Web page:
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How Pa. has (or hasn’t) spent $7.3B in federal COVID relief
Spotlight PA reports that Pa. “received $7.3 billion in state and local pandemic relief funding from the American Rescue Plan Act. That money came with an expiration date: Funds must be allocated by 2024 and spent by 2026. Any funds that remain unused by that deadline will be returned to the federal government.” So, how has Pa. spent the money? Turns out that as of March, the state had spent almost $5.6 billion. About $4.6 billion of this “was used to replace lost revenue; much of that went into the state’s general fund.” The story gives a searchable, sortable list of where the money has gone to date.
Funding for 3 state-related universities on hold, for now
Yesterday, House Republicans called for changes in education funding while voting against funding for the University of Pittsburgh and Temple and declining to vote on funding for Penn State. The reasons were varied. Some lawmakers opposed proposed tuition increases. Some pro-life Republicans challenged Pitt’s fetal tissue research. And some lawmakers opposed PennState’s transgender program, which includes giving puberty blockers to minors. Funding for the universities requires a two-thirds majority vote in both chambers. The Inquirer reports that “Democratic and Republican leaders both requested that the House reconsider the votes on a future day.” This means “the state-related universities still have a chance to get their state funding.”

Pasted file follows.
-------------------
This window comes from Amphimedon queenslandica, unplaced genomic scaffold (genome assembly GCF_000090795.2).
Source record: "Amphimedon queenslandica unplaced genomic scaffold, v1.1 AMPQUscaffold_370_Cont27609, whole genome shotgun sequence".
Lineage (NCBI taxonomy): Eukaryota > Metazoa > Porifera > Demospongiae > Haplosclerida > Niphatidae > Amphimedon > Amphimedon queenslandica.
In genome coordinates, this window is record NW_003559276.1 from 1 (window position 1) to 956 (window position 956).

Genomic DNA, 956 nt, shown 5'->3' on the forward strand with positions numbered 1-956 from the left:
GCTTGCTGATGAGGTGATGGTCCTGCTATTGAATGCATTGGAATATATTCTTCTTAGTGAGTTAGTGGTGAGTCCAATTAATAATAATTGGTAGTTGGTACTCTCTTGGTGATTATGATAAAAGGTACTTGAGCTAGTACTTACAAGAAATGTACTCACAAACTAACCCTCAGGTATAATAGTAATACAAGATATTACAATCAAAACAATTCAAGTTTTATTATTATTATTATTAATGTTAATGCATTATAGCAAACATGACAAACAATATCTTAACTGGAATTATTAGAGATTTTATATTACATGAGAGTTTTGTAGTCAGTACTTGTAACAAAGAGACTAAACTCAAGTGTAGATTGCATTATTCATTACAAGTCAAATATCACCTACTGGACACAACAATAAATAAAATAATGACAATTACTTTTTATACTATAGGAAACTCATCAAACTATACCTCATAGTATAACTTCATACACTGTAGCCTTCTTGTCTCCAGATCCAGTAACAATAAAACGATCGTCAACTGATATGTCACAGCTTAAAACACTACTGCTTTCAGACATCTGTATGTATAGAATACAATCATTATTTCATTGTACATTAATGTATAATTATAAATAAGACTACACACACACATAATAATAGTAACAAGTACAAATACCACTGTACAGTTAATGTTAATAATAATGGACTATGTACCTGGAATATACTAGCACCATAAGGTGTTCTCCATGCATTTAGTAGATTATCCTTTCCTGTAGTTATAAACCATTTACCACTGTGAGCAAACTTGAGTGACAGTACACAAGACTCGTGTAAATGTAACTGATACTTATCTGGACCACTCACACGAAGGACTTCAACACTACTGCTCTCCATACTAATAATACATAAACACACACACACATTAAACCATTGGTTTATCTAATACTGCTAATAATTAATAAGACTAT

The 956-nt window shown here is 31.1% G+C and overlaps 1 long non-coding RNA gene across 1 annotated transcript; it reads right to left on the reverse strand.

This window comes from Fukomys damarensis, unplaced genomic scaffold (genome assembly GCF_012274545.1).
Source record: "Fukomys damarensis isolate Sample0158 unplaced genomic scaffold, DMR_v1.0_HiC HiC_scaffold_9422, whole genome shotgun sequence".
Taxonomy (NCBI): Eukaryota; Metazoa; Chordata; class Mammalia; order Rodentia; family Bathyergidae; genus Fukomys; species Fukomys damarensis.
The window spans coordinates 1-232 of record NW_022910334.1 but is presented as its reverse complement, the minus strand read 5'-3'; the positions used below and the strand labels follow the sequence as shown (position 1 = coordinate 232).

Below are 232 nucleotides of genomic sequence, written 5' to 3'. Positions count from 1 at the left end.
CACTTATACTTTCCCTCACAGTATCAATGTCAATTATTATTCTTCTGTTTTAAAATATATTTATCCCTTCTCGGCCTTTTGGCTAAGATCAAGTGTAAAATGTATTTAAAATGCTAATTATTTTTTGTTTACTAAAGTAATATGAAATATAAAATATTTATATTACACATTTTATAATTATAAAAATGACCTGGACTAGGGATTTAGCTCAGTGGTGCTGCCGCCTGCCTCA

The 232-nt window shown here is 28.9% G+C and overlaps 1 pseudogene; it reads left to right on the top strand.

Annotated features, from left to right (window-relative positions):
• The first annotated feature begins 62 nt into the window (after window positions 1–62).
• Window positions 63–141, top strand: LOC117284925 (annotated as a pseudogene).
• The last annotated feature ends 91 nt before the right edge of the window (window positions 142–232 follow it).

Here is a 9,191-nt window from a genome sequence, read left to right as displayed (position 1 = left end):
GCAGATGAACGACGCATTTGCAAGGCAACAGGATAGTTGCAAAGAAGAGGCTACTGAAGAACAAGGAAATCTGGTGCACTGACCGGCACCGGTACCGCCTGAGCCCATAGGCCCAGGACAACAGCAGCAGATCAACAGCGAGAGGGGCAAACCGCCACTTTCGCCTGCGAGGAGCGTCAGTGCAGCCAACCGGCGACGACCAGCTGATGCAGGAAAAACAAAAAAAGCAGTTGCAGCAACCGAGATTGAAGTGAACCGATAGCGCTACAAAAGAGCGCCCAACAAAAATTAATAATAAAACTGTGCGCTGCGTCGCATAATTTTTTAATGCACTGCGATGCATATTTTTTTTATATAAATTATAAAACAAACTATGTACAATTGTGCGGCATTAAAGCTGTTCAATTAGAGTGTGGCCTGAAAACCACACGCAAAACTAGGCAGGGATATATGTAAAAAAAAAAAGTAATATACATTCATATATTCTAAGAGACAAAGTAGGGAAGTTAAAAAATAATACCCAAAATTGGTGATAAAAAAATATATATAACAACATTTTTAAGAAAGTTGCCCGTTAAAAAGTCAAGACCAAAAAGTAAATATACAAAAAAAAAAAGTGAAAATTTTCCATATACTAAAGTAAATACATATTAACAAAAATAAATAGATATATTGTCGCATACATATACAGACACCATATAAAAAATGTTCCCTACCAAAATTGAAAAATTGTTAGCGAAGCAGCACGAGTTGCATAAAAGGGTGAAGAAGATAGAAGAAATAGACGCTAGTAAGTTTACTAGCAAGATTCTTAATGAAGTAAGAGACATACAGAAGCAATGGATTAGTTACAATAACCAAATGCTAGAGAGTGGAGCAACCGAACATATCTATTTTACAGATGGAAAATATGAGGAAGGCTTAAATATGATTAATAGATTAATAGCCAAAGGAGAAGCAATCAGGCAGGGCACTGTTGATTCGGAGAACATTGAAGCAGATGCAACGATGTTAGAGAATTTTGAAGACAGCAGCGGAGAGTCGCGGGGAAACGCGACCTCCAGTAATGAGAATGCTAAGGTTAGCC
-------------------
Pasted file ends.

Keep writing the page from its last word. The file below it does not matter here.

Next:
Op-Ed: ‘Let’s work together to rescue kids from failing schools’
GOP Reps. Martina White (Philadelphia) and Clint Owlett (Tioga and Bradford counties) write in the Delaware Valley Journal about their legislation to establish Lifeline Scholarships in Pa. “Our Lifeline Scholarship program is simple,” they note. “Parents with school-age children … who attend a low-achieving public school will be eligible to receive a scholarship to offset costs associated with choosing an alternative academic setting and curriculum that meets their child’s needs.” They highlight Gov. Shapiro’s statements in support of Lifeline Scholarships and write, “We look forward to working with Gov. Shapiro to make this life-changing reform happen!”
Fetterman challenges work requirements change
The progressive Pennsylvania Capital-Star reports that U.S. Sen. John Fetterman is among Democrats expressing concerns over “changes to eligibility and increases to work requirements” for SNAP benefits. The recent debt ceiling agreement “included additional work requirements for adults without dependents between 18 and 55, with a sunset date of 2030.” (Notably, the deal loosened work requirements for veterans, homeless individuals, and individuals 18-24 who were in the foster care system when they turned 18. Because of this, Reason.com notes, “78,000 more able-bodied, childless adults could get food stamps.”)
Pa. House votes to extend I-95 disaster declaration
The House voted 165-38 to extend Gov. Shapiro’s I-95 disaster declaration until June 12, 2024. In 2021, voters approved a constitutional amendment limiting a governor’s disaster declarations to 21 days unless extended by the General Assembly. The Senate must approve an identical extension for it to take effect.